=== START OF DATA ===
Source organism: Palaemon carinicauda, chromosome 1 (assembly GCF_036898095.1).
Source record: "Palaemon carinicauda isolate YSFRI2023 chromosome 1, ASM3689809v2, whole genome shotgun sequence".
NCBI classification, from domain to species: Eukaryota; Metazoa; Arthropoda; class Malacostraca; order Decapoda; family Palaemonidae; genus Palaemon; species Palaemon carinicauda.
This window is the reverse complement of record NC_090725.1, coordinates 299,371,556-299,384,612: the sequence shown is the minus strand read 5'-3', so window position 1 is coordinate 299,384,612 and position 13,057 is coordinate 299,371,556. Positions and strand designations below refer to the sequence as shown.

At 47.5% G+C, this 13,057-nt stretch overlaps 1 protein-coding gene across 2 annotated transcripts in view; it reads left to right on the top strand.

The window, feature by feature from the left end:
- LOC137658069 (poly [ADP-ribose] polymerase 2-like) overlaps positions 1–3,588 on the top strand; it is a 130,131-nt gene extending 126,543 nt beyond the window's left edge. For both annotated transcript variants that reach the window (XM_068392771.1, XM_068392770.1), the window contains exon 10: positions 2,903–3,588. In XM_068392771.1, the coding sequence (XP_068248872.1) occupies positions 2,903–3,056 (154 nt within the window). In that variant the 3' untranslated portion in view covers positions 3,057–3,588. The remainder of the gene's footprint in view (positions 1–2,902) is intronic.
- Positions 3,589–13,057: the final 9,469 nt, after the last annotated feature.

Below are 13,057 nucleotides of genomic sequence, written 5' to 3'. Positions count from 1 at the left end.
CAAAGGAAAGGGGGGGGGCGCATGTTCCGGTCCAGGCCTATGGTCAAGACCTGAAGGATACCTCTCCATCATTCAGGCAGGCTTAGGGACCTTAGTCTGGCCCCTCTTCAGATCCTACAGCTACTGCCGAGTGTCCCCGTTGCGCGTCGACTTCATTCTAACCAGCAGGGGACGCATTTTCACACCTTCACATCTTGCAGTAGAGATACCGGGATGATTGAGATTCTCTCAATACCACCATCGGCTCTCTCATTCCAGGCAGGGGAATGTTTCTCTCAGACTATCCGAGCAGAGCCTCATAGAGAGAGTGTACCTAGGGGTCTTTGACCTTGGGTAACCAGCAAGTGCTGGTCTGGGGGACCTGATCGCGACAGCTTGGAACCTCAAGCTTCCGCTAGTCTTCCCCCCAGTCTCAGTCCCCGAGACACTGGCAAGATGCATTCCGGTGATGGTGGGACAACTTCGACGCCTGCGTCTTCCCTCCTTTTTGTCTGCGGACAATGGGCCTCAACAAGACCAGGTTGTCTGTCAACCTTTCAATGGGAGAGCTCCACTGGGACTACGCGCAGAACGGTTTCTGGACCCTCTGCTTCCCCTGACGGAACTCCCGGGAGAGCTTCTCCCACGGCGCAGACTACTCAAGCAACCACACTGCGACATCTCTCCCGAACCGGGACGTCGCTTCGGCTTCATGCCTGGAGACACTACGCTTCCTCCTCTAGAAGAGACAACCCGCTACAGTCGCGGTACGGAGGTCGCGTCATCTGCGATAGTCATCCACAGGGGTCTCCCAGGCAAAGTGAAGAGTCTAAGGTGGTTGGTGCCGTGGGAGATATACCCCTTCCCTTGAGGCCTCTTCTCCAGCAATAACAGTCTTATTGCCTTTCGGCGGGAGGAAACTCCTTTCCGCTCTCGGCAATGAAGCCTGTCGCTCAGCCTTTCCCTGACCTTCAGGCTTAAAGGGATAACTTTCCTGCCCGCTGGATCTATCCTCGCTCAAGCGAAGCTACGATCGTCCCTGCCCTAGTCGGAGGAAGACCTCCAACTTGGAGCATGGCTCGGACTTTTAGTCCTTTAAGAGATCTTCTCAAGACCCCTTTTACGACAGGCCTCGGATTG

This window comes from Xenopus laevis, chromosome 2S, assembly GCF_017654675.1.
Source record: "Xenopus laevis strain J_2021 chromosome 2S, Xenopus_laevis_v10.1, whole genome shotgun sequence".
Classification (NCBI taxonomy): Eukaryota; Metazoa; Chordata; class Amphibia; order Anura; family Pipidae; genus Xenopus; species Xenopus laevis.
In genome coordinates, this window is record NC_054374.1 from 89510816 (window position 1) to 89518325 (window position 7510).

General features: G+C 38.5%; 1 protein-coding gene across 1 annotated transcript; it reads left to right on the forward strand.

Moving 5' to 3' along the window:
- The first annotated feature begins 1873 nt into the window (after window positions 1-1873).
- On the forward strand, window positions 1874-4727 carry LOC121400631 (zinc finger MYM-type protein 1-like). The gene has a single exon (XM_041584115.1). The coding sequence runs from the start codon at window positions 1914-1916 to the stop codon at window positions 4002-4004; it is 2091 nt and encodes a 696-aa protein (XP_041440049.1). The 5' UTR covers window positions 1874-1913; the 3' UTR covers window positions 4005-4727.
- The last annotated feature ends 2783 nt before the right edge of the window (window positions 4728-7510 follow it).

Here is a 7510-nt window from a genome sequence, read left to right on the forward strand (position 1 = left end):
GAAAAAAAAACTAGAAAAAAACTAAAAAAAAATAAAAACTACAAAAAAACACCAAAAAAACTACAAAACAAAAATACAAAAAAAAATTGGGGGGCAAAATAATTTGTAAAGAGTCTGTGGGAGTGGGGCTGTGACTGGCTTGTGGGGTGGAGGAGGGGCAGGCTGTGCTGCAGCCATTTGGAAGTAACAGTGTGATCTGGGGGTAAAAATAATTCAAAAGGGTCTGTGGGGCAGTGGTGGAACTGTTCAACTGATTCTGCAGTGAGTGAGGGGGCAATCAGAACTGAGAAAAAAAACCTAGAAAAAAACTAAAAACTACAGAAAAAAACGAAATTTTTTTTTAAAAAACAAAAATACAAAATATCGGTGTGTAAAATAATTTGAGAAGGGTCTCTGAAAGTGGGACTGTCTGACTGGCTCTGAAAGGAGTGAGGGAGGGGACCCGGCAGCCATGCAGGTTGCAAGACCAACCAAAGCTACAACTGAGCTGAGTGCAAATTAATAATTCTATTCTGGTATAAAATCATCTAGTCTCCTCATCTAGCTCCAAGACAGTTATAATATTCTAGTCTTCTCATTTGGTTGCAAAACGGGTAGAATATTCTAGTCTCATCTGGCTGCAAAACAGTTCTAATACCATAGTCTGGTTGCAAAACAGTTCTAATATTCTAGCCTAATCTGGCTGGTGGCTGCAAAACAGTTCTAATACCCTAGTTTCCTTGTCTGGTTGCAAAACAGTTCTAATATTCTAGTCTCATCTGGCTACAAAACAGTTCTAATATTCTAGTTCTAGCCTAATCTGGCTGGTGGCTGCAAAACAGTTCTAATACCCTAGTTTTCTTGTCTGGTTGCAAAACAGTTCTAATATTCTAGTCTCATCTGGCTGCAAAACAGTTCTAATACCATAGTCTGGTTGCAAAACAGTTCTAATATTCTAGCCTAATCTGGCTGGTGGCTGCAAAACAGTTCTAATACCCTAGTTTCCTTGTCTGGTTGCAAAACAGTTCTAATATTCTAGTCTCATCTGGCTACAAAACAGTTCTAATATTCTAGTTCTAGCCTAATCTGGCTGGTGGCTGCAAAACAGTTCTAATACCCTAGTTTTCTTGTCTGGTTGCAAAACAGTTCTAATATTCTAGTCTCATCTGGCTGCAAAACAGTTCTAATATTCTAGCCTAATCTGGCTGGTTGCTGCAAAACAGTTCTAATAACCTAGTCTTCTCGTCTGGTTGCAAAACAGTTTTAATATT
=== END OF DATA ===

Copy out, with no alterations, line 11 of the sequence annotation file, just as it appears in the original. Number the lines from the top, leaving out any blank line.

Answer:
This window comes from Xenopus laevis, chromosome 2S, assembly GCF_017654675.1.